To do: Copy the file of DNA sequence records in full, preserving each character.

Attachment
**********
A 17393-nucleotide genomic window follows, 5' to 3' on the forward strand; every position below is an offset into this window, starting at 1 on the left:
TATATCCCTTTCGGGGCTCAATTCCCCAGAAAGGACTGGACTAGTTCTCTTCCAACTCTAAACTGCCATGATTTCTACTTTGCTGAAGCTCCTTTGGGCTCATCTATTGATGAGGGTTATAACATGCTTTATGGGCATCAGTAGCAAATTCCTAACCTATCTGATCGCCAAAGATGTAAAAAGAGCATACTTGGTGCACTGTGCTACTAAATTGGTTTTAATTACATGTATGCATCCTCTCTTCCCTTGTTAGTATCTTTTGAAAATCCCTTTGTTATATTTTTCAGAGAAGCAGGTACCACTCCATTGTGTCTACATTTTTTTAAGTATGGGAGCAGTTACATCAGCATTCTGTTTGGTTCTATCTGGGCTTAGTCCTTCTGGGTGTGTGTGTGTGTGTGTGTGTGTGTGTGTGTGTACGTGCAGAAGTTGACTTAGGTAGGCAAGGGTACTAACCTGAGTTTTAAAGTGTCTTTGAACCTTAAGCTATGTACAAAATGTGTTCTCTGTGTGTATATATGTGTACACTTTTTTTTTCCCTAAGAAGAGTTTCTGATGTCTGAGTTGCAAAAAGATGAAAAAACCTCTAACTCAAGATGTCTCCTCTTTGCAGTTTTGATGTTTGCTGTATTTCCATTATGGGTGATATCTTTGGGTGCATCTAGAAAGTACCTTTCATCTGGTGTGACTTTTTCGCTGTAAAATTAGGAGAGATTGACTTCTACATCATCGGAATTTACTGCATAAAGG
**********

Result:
A 17393-nucleotide genomic window follows, 5' to 3' on the forward strand; every position below is an offset into this window, starting at 1 on the left:
TATATCCCTTTCGGGGCTCAATTCCCCAGAAAGGACTGGACTAGTTCTCTTCCAACTCTAAACTGCCATGATTTCTACTTTGCTGAAGCTCCTTTGGGCTCATCTATTGATGAGGGTTATAACATGCTTTATGGGCATCAGTAGCAAATTCCTAACCTATCTGATCGCCAAAGATGTAAAAAGAGCATACTTGGTGCACTGTGCTACTAAATTGGTTTTAATTACATGTATGCATCCTCTCTTCCCTTGTTAGTATCTTTTGAAAATCCCTTTGTTATATTTTTCAGAGAAGCAGGTACCACTCCATTGTGTCTACATTTTTTTAAGTATGGGAGCAGTTACATCAGCATTCTGTTTGGTTCTATCTGGGCTTAGTCCTTCTGGGTGTGTGTGTGTGTGTGTGTGTGTGTGTGTGTGTACGTGCAGAAGTTGACTTAGGTAGGCAAGGGTACTAACCTGAGTTTTAAAGTGTCTTTGAACCTTAAGCTATGTACAAAATGTGTTCTCTGTGTGTATATATGTGTACACTTTTTTTTTCCCTAAGAAGAGTTTCTGATGTCTGAGTTGCAAAAAGATGAAAAAACCTCTAACTCAAGATGTCTCCTCTTTGCAGTTTTGATGTTTGCTGTATTTCCATTATGGGTGATATCTTTGGGTGCATCTAGAAAGTACCTTTCATCTGGTGTGACTTTTTCGCTGTAAAATTAGGAGAGATTGACTTCTACATCATCGGAATTTACTGCATAAAGG